Loyal in Love (Queens of England, #1)
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Loyal in Love (Queens of England #1)

3.76 of 5 stars 3.76  ·  rating details  ·  597 ratings  ·  29 reviews
The daughter of Henry IV of France, Princess Henrietta Maria, becomes a pawn in a political strategy to stabilize relations between two countries when her father marries her to Charles I of England. Sent abroad, she finds herself living in a Protestant country that views her own faith—Catholicism—with deep suspicion.

Yet her new husband is a man of principle and integrity,...more
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Published October 23rd 2007 by Broadway Books (first published 1983)
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Sara W
2.5/5 stars. This novel is written from the point of view of Henrietta Maria, wife of Charles I of England. The back of the book described Henrietta as "adorable", but to me she was anything but that. She was obnoxious, irritating, narrow-minded and shallow (at least as portrayed in this novel). She was RIGHT, and anyone who disagreed with her was WRONG, and she never outgrew that way of thinking. I nudged the book from 2 to 2.5 stars because some parts towards the end were actually interesting...more
Jean Plaidy managed to turn an exciting period in English history into tedium and boredom. It did not help that the story is told from the perspective of a woman who is not terribly likable. Henrietta Maria is the daughter of Henry IV of France and Marie de Medici, and the wife of Charles I of England. She is stubborn, willful, impetuous, foolish and rather stupid. And she is determined to turn England into a Catholic country, which hastens the downfall of Charles I. When the Queen retreats to F...more
Ashley W
In my honest opinion according to the character that Jean Plaidy created, Henrietta Maria should have stayed in France. She was the most spoiled, willful, whiny Queen it has ever been my misfortune to read about. Of course, she wasn't a very good person historically, but I wish Ms. Plaidy had given me a reason to like her.

From the beginning, Henrietta does everything to sabotage her marriage to Charles I by ignoring her English attendants in favor of her French ones and disrespecting the Church...more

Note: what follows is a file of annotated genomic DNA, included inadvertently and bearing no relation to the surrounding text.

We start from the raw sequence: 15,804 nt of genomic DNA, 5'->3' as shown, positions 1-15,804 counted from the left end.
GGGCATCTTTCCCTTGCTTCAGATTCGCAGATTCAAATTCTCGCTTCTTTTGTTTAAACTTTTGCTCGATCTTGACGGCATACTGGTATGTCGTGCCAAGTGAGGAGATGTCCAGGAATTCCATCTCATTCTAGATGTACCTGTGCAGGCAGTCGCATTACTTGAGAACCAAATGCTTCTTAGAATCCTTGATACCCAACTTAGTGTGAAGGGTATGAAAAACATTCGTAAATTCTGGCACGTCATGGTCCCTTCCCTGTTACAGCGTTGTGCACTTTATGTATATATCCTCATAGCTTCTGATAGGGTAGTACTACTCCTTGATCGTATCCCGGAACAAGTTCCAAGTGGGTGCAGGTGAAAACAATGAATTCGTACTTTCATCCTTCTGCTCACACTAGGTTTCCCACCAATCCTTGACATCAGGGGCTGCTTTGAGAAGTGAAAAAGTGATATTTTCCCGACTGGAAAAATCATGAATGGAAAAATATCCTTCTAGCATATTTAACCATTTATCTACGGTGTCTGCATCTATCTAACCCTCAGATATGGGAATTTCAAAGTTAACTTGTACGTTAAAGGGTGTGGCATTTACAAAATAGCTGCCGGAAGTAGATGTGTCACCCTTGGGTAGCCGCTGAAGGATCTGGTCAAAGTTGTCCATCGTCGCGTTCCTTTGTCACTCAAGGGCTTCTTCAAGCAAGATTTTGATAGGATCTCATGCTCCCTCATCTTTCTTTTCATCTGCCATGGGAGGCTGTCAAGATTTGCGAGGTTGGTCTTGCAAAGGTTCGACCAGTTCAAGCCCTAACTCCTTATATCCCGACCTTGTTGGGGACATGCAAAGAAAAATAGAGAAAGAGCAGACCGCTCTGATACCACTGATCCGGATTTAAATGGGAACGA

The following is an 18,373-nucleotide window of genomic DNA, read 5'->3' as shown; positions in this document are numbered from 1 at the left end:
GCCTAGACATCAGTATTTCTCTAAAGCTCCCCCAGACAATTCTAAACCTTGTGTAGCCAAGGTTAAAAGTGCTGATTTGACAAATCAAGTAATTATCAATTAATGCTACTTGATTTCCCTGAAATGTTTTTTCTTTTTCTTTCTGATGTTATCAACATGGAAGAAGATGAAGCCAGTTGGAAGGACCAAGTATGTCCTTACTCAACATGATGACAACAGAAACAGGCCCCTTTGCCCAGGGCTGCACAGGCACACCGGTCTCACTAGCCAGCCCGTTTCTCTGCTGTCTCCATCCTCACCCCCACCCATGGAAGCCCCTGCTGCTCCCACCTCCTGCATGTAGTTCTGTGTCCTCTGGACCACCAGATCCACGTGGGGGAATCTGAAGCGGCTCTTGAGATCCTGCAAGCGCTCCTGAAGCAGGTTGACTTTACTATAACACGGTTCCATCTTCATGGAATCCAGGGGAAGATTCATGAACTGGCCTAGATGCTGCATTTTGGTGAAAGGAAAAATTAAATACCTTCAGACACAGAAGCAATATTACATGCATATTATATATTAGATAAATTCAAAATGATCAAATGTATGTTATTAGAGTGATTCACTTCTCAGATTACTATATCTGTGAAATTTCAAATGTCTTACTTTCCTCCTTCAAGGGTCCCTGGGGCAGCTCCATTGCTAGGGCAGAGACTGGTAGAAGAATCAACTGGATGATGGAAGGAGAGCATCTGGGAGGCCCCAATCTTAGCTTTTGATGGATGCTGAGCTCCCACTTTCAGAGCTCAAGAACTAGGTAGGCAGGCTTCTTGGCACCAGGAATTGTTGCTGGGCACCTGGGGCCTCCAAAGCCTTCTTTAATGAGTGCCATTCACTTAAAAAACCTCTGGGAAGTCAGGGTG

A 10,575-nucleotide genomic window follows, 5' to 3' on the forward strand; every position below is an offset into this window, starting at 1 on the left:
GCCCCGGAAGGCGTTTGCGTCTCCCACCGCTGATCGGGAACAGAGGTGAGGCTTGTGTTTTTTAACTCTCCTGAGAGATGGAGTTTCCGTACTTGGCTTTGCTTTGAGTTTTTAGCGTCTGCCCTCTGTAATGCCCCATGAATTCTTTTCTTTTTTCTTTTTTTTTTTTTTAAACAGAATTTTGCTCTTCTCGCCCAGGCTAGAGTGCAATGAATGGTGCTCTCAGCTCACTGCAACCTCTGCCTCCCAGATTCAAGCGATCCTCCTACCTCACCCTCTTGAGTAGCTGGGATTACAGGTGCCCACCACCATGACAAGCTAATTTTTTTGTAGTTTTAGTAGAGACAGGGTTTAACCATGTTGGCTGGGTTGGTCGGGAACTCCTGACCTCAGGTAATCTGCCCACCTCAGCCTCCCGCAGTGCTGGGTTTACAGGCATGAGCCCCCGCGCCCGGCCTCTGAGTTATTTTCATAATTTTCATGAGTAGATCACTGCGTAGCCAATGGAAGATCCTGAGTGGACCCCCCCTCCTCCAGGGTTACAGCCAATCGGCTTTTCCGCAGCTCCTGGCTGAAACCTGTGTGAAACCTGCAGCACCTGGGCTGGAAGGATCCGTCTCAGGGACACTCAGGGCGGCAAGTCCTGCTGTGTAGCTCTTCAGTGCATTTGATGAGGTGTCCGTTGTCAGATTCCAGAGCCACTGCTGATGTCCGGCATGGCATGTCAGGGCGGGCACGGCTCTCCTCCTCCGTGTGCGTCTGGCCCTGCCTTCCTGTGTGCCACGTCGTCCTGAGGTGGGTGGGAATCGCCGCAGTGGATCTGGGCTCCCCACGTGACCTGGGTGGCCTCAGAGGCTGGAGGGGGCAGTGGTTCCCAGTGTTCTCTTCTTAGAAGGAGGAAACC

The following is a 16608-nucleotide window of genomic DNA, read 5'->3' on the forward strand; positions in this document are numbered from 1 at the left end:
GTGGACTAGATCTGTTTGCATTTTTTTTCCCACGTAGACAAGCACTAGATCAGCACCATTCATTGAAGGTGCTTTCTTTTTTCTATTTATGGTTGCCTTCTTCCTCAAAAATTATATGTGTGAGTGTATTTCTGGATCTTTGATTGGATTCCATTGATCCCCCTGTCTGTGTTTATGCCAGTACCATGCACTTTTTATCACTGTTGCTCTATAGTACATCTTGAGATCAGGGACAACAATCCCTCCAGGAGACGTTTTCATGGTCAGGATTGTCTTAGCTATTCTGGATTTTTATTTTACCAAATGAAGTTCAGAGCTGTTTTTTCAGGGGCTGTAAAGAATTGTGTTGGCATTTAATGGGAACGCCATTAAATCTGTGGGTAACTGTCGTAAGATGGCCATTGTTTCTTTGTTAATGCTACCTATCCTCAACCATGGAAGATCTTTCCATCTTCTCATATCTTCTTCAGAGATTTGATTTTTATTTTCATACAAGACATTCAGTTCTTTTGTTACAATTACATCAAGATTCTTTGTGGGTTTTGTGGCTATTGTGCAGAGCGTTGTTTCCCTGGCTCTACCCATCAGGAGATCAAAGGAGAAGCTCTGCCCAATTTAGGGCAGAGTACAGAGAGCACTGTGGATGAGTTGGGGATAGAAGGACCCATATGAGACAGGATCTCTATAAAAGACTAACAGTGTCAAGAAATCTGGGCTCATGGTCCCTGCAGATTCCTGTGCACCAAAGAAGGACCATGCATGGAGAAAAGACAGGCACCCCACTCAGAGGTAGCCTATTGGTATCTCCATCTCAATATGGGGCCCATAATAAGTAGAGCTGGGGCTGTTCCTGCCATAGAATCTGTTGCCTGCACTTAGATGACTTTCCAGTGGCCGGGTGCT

Read this in a whirlwind, a well written account of a rigid, unbending Catholic queen in a Protestant land. Reckless, impetuous,"spoiled" Henrietta Maria is ever contentious and eager to convert King Charles I and by extension, his country. However the irrepressible rush of history is against her most dear wishes. This clash can have no good outcome, and ultimately takes the King's life.

Henrietta Maria is, against the odds, sympathetically portrayed, but her rigidity as regards the True Faith in...more
This isn't the best book I've ever read but it's a his fic classic. I wish I had read all the classics first, to get a better base in the genre before I started reading his fic all willy nilly. Now I've been reading his fic for years and still haven't read the novels that started it all!

I don't find the main character, Henrietta Maria, to be particularly likeable but she wasn't a particularly likeable person in real life, so I was ok with it. I empathized much more with her than I thought I wou...more
I decided to try and switch things up a bit and read more about another royal family I’m interested in – the Stuarts. A book like this always makes me wish I could have known the characters during their actual life times; to have conversations with them and try to understand what is going on in their heads. I spent much of this book being both fascinated and frustrated by Henrietta at the same time. I cannot remember the last time I wished I could just take a main characters face in both my hand...more
Before reading this book, what I knew of Henrietta Maria, besides being the wife of Charles I of England, was that she was also the woman who gave her name to the Colony of "Maryland". This is her story. She was the daughter of King Henri IV of France, widely acknowledged to be one of France's most popular and enlightened rulers who was killed by a madman when Henrietta Maria was a baby. She grew up under the sway of a domineering, distant mother set on marrying her children to influential royal...more
It was a struggle to get through this book and I kept the myth alive that it would get better. Unfortunately it did not.

There were contradictions throughout the story which were annoying as was the repetition and flat characters.

Henrietta is a Catholic queen in Protestant England married to Charles I; Plaidy has her mention her faith about a million times. I get it, you are Catholic and want to convert your husband ( and everyone else). That is fine, but I didn't need to be reminded endlessly....more
Michael Stolle
I read the book with mixed feelings. It was thoroughly researched and the author (also known as Victoria Holt) did an excellent job of narrating the story from the point of the view of the protagonist,the former Queen consort of England.

Not a very likable character though - and pigheaded to the extreme whenever it came to matters of religion, furthering the downfall of her husband, Charles I.

I'm glad that I read the book, but have read much better ones though.
When I was a kid I must have read a thousand books by Jean Plaidy, so when I found a stash at the library I decided to read some again. This novel about Henriette-Marie was highly enjoyable, though it is somewhat humbling to realize how much of my knowledge of history has come from these books.
I loved this book!